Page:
The problem Brother Herring was trying to address is a real one. Every church I have been a part of in my walk since conversion has had more than one similar illustration – someone who made a profession, but then at some point later determined that it was not a genuine conversion and came to Christ afterward.  Unfortunately, there are those in churches who never do realize their repeating of a “sinners prayer” was nothing more than the “vain repitition” Jesus spoke of in Matthew 6:7! They are, as Allen Nelson labeled them – The Walking Dead.

But God is indeed full of Amazing Grace! And He does still call many from that spiritually dead state to new life! He is indeed faithful to call ALL who are His to repentance. And the responsibility of those He does call out of that dead state is to, as those lowly fishermen Jesus called in Galilee did – drop your nets and follow Him!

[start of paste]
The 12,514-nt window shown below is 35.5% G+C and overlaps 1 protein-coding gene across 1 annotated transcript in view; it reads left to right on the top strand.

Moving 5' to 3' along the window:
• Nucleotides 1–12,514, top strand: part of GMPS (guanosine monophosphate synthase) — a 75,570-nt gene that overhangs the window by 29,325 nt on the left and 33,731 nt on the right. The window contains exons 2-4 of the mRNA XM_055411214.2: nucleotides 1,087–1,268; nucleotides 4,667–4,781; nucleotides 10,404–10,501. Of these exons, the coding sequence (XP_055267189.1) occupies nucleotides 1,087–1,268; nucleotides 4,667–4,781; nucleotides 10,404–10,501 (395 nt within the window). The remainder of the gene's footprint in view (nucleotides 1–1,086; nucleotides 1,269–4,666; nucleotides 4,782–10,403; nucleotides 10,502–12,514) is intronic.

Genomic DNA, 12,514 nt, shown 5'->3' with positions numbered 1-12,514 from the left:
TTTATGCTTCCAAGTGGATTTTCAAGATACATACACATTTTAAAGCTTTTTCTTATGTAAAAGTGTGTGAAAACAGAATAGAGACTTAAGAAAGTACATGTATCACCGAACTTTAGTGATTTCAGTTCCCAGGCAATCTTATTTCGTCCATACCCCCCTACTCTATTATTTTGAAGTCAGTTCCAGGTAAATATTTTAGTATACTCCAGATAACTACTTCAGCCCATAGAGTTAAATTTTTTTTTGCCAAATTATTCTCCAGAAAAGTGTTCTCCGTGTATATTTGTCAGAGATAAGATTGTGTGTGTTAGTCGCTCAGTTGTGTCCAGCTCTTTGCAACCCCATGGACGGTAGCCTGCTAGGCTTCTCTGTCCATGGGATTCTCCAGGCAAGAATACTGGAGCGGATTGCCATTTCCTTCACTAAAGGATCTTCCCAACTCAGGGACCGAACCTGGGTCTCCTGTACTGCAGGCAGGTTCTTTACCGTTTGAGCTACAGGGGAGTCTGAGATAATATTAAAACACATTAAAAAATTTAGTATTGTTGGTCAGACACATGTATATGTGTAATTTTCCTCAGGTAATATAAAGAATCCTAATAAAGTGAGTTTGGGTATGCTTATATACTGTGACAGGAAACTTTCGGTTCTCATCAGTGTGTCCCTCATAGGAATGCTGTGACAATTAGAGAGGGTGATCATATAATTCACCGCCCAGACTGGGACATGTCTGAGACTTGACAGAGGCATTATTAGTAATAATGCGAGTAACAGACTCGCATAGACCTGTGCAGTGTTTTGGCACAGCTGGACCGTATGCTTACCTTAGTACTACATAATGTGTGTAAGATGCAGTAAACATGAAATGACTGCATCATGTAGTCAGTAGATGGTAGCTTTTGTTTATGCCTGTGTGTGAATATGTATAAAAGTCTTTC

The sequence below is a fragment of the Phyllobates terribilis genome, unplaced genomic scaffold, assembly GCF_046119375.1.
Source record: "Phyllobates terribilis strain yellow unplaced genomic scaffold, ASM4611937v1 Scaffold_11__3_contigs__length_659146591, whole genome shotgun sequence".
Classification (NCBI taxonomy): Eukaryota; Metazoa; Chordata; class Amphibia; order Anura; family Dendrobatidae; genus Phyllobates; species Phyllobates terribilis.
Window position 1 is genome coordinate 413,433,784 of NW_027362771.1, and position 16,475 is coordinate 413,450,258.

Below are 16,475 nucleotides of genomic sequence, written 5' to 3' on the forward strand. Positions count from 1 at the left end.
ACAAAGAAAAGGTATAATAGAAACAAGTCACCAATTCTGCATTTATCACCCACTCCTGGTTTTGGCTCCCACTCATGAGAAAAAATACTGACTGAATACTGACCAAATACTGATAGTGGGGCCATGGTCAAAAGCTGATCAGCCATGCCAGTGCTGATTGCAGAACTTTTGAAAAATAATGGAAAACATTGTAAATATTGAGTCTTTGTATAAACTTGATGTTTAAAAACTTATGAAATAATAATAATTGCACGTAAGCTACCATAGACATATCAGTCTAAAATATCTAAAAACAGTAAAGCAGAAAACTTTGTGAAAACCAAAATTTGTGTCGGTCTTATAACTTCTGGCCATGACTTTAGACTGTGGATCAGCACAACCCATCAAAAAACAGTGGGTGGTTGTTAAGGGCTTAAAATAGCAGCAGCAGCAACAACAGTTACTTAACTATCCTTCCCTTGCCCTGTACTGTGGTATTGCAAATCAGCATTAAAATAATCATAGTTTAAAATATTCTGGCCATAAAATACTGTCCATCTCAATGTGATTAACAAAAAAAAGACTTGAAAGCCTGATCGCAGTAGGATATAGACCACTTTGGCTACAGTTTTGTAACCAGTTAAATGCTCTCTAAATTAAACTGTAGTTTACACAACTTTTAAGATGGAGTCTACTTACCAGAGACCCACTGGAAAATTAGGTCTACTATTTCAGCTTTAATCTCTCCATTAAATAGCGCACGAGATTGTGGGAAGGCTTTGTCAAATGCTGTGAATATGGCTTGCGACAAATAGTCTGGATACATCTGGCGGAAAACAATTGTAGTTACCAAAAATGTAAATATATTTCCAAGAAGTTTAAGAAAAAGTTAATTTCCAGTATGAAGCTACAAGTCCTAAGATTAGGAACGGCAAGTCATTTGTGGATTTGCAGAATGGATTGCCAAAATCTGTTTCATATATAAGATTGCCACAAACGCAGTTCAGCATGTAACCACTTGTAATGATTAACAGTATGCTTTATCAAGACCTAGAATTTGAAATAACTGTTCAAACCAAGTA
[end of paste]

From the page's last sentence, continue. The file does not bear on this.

And one of the first steps one called to new life to take is baptism. Even if you were dunked in a pond, creek, pool, or “official” church baptistry – if it was on a false profession – it was nothing more than getting wet.  It was not a genuine act of obedience in faith. Therein lies the rub for many – whether it is pride or shame, some who realize their old profession was without merit find it difficult to publicly proclaim their newfound salvation for fear of shame or for their position. And many shudder at the thought of submitting themselves for “re-baptism” (a misnomer if the first was not scriptural). Sadly, some never make known their latter genuine conversion for fear of what others will think. And this is what brings me to the impetus for today’s entry: